Implications for ethics training and support for mental healthcare providers
Access to specialists in ethics was presented as the most appropriate way to receive training related to everyday ethics in suicide care, whereas none of the respondents have received this type of training. There is thus a discrepancy between the type of training HCPs perceived as having the potential to be beneficial and what they are currently receiving within the settings where participants work. Access to ethicists is typically perceived more as a punctual consultation service than as a source of training  although there are exceptions in how ethics consultations are envisioned . Ethics consultations with experts, especially if they are envisioned and organized to be a learning experience, could be relevant for HCPs to address everyday ethical issues encountered in suicide care, build their skills and appropriate the knowledge gained from these consultations to guide their subsequent practice. Future research on the benefits/limitations of the different types of training HCPs consider helpful would contribute to better tailor the support offered to their reported needs. Additional research on patients’ perspectives of ethical issues encountered would also be relevant. The context of suicide care could be ideal to pursue such research given the acknowledged need for training and the paucity of models available to support suicide care.
For statistical analyses, only the data from HCP’s groups that presented statistically sufficient numbers of respondents were included for comparative analyses. Physicians were noticeably almost absent (3 respondents) despite the dissemination of the questionnaire through physician professional associations, as was done for other groups of HCP, and this represents a limitation of our research. The lack of time could be an issue that prevents Quebec and Canadian physicians to participate in research and a lack of commitment to evidence-based practices [39,40]. Another limitation is that HCPs who completed the questionnaire self-declared working in mental health setting, which could include a variety of interpretations. We however asked participants to identify the specific setting where they worked, which provided more specific information.
Initially, within the questionnaire used for this survey, we also chose to study medical-aid-in-dying in the context of severe and persistent mental illness concurrently with suicide, which could have affected the results and reduced participation given the controversial nature of this issue. This decision was made in alignment with current practices related to medical-aid-in-dying for a mental illness in other countries. This distinction was clearly mentioned in the questionnaire but might have affected the training needs identified.
This mixed methods survey, conducted among 477 HCPs working in mental health in Québec, is one of the few studies informing on the perspectives and experiences of the everyday ethical challenges in caring for suicidal patients. Issues related to privacy, confidentiality, freedom, the therapeutic relationship, as well as the lack of time, resources and professional support to address these issues are frequent. However, there is a great reported need for ethics training and/or support to address these issues. This additional support could contribute to prevent morally distressing situations for HCPs and improve their own well-being, for them to then better support patients who are suicidal. Within interdisciplinary teams, a better understanding of the shared burden in regard to ethical challenges, and how each co-worker may face them differently based on their professional role as well as role in decision-making, may have an important impact on shared emotional support.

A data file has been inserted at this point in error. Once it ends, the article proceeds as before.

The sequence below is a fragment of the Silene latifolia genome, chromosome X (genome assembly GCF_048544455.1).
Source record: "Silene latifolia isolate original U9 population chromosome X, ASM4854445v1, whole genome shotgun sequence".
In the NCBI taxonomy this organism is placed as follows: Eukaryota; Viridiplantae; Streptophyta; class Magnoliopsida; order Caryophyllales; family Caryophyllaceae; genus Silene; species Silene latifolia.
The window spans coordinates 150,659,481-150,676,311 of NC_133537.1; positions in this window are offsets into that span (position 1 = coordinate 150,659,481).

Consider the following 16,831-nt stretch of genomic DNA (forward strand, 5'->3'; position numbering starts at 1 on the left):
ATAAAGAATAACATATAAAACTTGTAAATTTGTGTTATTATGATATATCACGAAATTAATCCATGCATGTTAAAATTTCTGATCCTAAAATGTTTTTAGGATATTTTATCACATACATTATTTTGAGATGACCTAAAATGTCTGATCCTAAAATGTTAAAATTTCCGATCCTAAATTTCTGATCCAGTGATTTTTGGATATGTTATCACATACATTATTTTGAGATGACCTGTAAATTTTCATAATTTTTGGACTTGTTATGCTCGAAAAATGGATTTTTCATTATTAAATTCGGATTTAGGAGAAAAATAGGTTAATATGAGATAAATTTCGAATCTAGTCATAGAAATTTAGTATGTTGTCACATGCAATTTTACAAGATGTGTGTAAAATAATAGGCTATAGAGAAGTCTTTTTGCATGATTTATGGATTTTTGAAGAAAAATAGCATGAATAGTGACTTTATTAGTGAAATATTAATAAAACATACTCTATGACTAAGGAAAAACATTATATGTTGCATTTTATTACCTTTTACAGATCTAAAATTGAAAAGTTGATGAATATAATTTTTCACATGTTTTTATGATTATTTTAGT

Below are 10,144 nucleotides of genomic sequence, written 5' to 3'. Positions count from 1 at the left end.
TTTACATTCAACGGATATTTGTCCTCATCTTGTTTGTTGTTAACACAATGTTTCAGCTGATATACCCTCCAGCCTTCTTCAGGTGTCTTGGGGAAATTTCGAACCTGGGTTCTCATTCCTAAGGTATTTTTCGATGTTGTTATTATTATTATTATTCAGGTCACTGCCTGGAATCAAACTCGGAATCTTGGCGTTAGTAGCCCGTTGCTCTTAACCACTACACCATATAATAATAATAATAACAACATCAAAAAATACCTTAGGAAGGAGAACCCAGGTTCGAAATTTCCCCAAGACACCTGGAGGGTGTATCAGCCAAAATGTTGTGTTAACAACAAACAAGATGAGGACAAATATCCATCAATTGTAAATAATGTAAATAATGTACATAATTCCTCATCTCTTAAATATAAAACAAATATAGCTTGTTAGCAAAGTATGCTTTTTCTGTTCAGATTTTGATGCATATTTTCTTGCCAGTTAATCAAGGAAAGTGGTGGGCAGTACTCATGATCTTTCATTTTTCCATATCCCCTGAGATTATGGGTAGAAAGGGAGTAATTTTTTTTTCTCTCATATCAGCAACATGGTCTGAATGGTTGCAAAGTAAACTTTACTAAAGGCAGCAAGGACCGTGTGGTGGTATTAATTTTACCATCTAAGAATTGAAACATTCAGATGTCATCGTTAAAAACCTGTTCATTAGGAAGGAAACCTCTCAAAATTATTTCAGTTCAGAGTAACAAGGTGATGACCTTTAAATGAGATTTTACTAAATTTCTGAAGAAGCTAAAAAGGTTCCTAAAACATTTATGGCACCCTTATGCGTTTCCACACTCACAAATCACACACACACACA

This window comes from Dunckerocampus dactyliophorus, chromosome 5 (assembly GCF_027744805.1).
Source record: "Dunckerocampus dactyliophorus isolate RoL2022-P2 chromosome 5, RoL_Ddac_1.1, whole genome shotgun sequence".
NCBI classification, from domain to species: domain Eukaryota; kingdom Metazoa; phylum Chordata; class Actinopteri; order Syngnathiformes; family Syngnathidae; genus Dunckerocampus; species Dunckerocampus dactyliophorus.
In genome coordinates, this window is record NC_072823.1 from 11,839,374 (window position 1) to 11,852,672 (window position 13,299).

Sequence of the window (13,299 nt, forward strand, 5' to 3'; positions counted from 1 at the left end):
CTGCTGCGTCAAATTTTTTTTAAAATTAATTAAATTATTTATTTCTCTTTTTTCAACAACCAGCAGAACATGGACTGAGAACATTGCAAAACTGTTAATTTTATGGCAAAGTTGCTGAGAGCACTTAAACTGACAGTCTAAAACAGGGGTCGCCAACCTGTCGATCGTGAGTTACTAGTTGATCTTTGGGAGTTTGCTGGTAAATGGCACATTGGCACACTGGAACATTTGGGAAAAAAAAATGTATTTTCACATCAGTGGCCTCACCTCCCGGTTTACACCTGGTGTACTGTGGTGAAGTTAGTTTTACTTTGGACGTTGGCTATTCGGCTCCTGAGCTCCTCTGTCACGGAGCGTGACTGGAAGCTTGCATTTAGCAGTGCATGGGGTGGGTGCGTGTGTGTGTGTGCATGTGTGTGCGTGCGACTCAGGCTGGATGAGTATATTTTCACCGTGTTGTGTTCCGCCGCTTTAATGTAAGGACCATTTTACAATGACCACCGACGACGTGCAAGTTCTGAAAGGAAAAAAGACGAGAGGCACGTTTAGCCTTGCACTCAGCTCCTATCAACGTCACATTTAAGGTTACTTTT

Future research directions could include the study of HCPs’ experiences in more depth, for example through qualitative research methods, to better understand how they experience the ethical issues described and co-construct ways to address them. Studying the perspectives of patients who are suicidal would also contribute to better understand how they experience the situations that give rise to these ethical challenges. It would then be possible to engage in the development of more specific suggestions for HCPs’ training/support that would be anchored in their shared experiences. There is also a great need to develop and test different forms of ethics training to see whether they can support practicing clinicians in useful ways.
We wish to acknowledge Dearbhail Bracken-Roche who contributed to early drafts of the questionnaire, Dr. Geneviève Lavigne who assisted in the analysis of the data, Emilie Laberge-Perrault who assisted with the presentation and analysis of the data and Geneveave Barbo who assisted with the formatting of the manuscript.